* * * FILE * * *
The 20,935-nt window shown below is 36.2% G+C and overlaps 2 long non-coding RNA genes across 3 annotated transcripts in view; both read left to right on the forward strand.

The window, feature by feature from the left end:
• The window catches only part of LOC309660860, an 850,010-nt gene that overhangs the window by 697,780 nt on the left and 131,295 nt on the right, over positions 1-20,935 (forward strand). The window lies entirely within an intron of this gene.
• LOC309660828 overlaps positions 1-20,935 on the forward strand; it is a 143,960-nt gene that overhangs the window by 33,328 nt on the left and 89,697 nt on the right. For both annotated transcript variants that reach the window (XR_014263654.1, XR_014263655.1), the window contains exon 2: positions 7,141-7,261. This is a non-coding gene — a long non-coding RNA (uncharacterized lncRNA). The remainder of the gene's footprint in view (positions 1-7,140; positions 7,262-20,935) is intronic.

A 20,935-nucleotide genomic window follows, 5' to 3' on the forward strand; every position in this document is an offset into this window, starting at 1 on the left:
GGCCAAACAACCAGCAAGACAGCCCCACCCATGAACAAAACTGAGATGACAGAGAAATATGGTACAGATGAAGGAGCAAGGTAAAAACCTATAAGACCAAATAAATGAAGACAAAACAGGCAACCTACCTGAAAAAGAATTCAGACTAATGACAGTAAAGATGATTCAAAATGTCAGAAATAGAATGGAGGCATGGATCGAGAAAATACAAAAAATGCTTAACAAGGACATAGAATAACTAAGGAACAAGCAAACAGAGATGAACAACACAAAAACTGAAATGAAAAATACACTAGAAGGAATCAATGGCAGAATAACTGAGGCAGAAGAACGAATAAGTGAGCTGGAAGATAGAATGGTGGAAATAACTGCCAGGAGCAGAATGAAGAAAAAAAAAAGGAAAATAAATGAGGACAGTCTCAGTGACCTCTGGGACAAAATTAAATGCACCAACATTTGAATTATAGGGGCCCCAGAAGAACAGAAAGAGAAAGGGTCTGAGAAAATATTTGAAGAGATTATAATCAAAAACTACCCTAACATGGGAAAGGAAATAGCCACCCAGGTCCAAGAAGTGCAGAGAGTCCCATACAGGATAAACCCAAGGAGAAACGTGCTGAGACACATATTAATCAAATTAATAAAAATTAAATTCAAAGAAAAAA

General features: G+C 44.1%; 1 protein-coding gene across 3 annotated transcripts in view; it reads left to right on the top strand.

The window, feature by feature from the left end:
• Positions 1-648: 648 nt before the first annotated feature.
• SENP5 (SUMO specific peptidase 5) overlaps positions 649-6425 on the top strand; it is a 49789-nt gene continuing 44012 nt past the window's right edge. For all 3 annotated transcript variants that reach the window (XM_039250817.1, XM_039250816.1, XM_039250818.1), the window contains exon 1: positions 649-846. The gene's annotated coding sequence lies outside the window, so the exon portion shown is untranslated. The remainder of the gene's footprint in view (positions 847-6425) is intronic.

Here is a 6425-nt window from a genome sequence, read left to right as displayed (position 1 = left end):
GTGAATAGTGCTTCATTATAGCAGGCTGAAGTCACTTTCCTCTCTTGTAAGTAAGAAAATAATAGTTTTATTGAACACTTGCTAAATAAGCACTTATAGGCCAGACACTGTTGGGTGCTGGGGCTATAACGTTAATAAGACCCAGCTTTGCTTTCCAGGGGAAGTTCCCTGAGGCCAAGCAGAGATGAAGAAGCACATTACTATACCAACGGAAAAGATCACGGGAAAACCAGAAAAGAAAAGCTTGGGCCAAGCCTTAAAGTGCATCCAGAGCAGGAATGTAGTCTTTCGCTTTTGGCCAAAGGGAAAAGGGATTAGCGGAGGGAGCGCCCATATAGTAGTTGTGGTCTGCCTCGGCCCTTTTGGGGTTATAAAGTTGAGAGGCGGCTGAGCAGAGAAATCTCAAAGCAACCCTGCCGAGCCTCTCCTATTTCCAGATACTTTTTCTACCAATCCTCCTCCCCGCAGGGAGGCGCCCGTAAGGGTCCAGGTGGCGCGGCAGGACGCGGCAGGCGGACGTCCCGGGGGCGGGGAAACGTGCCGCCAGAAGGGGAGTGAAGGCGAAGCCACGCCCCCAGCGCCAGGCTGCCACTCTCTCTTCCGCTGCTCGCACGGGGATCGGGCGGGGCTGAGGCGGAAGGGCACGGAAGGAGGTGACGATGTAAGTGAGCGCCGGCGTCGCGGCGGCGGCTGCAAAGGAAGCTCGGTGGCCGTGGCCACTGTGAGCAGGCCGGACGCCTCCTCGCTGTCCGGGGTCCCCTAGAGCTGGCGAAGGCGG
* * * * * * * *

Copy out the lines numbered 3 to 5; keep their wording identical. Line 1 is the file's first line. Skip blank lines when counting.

• The window catches only part of LOC309660860, an 850,010-nt gene that overhangs the window by 697,780 nt on the left and 131,295 nt on the right, over positions 1-20,935 (forward strand). The window lies entirely within an intron of this gene.
• LOC309660828 overlaps positions 1-20,935 on the forward strand; it is a 143,960-nt gene that overhangs the window by 33,328 nt on the left and 89,697 nt on the right. For both annotated transcript variants that reach the window (XR_014263654.1, XR_014263655.1), the window contains exon 2: positions 7,141-7,261. This is a non-coding gene — a long non-coding RNA (uncharacterized lncRNA). The remainder of the gene's footprint in view (positions 1-7,140; positions 7,262-20,935) is intronic.

A 20,935-nucleotide genomic window follows, 5' to 3' on the forward strand; every position in this document is an offset into this window, starting at 1 on the left: